Let’s go back to basics. What is highly sensitive? The basic premise in the words of Dr Elaine Aron, is this:
“Highly sensitive individuals are those born with a tendency to notice more in their environment and deeply reflect on everything before acting….”
This doesn’t mean that highly sensitive people have better eyesight or hearing for example; it is simply that the information coming in to the body is processed more thoroughly and deeply by the brain (and the spinal cord by means of reflexes) than in the case of non-highly sensitive people.
There’s even a scientific reasoning for the existence of this inborn trait. High sensitivity is found in most, if not all animal species and the ‘pause to check’ behaviour (reflecting on a situation before acting) counteracts the other 80% of the population who checks the situation briefly and then dives in and takes action. In essence, it’s a set of traits that ensure the survival of the species.
Being highly sensitive is not about being a cry baby, or taking things to heart more than others (labelled over sensitive in many cases), it’s about how physical, social and emotional stimuli are processed.
Your highly sensitive child may indeed cry more than other children in their class, because they feel things more deeply, read more into situations, can feel another child’s pain or embarrassment and is able more easily to place themselves into another child’s situation. In other words, highly sensitive people soak up the emotions of others and therefore take on the feelings of others. They process what is going on around them more deeply than others. Intensity of processing.
There’s a great example to illustrate how HSCs process information more intensely and in more depth than other children in the children’s story book Long Hat is a Hero:
“Everyone thinks a monster on TV is a bit scary. But you see exactly how sharp its teeth are and how big its claws are. You hear how it growls. And you think about what could happen.”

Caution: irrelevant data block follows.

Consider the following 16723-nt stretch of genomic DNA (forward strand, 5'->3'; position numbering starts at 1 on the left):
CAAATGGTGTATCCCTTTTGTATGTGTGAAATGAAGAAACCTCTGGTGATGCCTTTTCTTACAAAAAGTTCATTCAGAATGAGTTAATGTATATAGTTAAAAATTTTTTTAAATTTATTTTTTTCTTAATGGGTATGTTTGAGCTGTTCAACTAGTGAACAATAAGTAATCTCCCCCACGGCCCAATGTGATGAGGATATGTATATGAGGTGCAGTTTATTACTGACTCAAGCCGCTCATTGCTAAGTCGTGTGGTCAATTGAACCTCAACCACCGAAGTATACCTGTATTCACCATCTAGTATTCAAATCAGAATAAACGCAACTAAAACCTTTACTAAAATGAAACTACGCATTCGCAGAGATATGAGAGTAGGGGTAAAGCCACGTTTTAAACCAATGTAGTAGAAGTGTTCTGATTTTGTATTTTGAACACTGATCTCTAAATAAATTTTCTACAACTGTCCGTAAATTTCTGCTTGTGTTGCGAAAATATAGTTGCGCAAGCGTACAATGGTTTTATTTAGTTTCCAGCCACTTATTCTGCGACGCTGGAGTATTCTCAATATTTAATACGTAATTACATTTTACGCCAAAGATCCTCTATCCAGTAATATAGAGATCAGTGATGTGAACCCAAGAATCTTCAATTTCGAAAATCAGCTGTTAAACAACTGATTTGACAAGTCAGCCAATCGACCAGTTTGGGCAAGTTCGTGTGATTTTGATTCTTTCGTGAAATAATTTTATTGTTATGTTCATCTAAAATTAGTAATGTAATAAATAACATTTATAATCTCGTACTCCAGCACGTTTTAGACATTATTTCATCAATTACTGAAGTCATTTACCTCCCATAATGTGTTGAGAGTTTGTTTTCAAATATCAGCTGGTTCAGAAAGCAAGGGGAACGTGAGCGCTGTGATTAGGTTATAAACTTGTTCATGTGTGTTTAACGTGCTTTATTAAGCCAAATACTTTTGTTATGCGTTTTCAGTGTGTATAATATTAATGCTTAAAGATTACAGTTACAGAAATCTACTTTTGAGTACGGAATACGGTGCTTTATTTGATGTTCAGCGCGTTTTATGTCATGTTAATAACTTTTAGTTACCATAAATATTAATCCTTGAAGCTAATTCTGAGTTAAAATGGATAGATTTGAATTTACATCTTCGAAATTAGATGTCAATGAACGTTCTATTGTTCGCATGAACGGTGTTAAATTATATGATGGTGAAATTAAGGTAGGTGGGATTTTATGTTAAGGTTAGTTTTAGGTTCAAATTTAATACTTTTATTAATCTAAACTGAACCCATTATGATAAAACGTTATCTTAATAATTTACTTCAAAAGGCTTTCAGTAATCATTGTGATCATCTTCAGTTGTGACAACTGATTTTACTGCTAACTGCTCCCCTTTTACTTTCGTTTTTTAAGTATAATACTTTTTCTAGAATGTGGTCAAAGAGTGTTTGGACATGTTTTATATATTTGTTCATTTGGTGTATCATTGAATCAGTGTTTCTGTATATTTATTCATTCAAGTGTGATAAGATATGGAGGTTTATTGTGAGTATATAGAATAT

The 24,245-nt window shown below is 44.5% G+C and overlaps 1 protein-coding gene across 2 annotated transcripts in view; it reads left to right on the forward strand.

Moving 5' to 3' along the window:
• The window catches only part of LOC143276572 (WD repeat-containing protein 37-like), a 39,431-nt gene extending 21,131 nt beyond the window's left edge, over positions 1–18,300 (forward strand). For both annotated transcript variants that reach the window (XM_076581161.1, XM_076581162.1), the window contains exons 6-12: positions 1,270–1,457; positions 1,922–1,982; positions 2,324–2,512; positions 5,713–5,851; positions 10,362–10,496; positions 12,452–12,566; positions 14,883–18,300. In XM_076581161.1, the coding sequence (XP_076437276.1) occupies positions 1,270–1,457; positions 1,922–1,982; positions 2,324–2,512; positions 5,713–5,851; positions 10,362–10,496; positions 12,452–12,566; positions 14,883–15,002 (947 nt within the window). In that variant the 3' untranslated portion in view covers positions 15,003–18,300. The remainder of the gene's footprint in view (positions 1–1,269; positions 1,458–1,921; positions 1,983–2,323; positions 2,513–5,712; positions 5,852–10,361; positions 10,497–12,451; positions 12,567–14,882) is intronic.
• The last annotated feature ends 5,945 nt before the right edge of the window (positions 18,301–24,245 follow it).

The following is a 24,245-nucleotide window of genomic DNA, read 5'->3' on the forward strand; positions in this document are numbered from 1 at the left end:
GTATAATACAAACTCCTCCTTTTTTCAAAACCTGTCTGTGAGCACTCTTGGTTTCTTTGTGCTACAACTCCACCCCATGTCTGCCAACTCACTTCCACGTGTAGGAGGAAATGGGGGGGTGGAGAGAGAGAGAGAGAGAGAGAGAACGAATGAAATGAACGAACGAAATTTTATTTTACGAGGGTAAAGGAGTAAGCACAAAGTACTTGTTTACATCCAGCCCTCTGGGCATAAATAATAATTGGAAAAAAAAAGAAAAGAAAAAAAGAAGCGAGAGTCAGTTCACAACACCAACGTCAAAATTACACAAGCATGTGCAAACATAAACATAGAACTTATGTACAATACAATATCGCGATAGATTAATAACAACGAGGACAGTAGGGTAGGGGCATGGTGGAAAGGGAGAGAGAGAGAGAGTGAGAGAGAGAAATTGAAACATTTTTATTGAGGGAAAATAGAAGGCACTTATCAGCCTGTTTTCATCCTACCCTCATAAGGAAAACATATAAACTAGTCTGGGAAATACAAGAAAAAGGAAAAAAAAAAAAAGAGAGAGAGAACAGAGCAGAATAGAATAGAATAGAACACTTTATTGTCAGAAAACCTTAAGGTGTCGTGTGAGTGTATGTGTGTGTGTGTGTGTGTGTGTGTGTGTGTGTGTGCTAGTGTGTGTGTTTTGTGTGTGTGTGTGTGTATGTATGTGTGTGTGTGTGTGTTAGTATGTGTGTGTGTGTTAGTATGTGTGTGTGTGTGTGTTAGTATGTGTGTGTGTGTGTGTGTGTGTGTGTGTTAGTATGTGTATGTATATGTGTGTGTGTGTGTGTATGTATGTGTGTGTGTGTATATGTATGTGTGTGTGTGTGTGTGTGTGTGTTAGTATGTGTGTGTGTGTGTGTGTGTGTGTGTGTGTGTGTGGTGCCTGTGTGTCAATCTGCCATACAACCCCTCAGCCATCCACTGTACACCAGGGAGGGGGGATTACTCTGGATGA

It’s why highly sensitive children (and adults) are prone to be more cautious, anxious or afraid of things than others – all possible scenarios go through their head before they make that first step.
Highly sensitive people are often incredibly observant. They notice when things have changed or moved, even subtle things like a new household cleaning product that smells different. They don’t just hear noise, but often ‘feel’ it too. They take in so much sensory data from the world around them that they become quickly overwhelmed. Their bucket is more quickly filled than in the non HSC population. This can result in a host of reactions from tears to an emotional outburst, to complete withdrawal. Volume of processing.
It’s why highly sensitive people, no matter what age they are, need downtime. They need to be alone, they need to step away from an environment that causes them to be overstimulated. Don’t take it personally if a highly sensitive person says they need space and time on their own – it’s a necessity for their emotional wellbeing, just as food and drink is for their physical wellbeing.
So that, in a nutshell, is what being highly sensitive is about. It’s not about crying easily or a lot, or getting upset because someone hurts their feelings. This is the basis on which to work if you are teaching or parenting HSCs, or caring for them. It’s also something to bear in mind if you work with or manage a highly sensitive person (HSP), or are in any kind of relationship with a HSP.